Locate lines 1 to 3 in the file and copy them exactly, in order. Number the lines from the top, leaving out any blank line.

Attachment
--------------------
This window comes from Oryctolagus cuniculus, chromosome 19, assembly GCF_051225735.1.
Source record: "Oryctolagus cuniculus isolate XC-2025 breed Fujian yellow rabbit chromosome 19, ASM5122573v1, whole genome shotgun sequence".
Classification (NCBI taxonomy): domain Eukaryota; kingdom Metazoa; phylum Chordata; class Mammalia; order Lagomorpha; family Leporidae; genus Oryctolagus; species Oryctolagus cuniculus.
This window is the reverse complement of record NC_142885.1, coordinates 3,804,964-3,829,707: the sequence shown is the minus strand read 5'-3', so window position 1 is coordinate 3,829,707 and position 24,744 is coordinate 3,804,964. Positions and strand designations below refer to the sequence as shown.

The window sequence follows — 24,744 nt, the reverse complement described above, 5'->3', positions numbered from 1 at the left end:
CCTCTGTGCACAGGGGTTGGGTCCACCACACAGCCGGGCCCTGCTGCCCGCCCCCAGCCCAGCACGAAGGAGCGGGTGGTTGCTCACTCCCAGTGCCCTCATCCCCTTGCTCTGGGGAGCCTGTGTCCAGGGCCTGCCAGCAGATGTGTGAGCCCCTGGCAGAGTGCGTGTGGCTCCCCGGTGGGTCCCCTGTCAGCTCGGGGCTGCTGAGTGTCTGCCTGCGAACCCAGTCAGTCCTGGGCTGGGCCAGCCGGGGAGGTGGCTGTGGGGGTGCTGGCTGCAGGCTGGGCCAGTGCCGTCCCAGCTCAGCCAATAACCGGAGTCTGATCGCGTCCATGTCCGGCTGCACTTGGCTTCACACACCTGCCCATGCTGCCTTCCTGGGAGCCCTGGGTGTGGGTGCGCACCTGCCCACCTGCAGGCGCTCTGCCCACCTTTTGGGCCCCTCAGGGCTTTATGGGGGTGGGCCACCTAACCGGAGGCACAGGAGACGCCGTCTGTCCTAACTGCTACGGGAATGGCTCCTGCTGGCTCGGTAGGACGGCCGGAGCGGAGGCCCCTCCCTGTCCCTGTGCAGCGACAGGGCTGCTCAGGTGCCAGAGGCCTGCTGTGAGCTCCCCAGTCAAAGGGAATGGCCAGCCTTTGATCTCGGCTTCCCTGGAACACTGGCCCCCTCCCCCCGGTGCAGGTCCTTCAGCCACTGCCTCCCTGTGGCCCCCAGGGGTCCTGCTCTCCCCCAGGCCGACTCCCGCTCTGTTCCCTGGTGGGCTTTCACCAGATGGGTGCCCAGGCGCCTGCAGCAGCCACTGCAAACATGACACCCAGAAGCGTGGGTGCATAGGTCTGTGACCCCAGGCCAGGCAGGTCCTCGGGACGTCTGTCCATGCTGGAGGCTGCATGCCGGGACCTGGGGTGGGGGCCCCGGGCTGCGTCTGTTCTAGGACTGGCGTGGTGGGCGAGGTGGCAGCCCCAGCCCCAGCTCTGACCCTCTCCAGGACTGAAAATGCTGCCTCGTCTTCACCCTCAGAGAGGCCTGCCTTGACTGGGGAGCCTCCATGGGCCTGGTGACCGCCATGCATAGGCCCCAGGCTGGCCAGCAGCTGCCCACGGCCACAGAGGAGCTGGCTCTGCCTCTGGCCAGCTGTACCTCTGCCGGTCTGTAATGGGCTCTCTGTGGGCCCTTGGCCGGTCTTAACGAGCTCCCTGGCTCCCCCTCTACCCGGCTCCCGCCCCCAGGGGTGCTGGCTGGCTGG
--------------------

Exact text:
This window comes from Oryctolagus cuniculus, chromosome 19, assembly GCF_051225735.1.
Source record: "Oryctolagus cuniculus isolate XC-2025 breed Fujian yellow rabbit chromosome 19, ASM5122573v1, whole genome shotgun sequence".
Classification (NCBI taxonomy): domain Eukaryota; kingdom Metazoa; phylum Chordata; class Mammalia; order Lagomorpha; family Leporidae; genus Oryctolagus; species Oryctolagus cuniculus.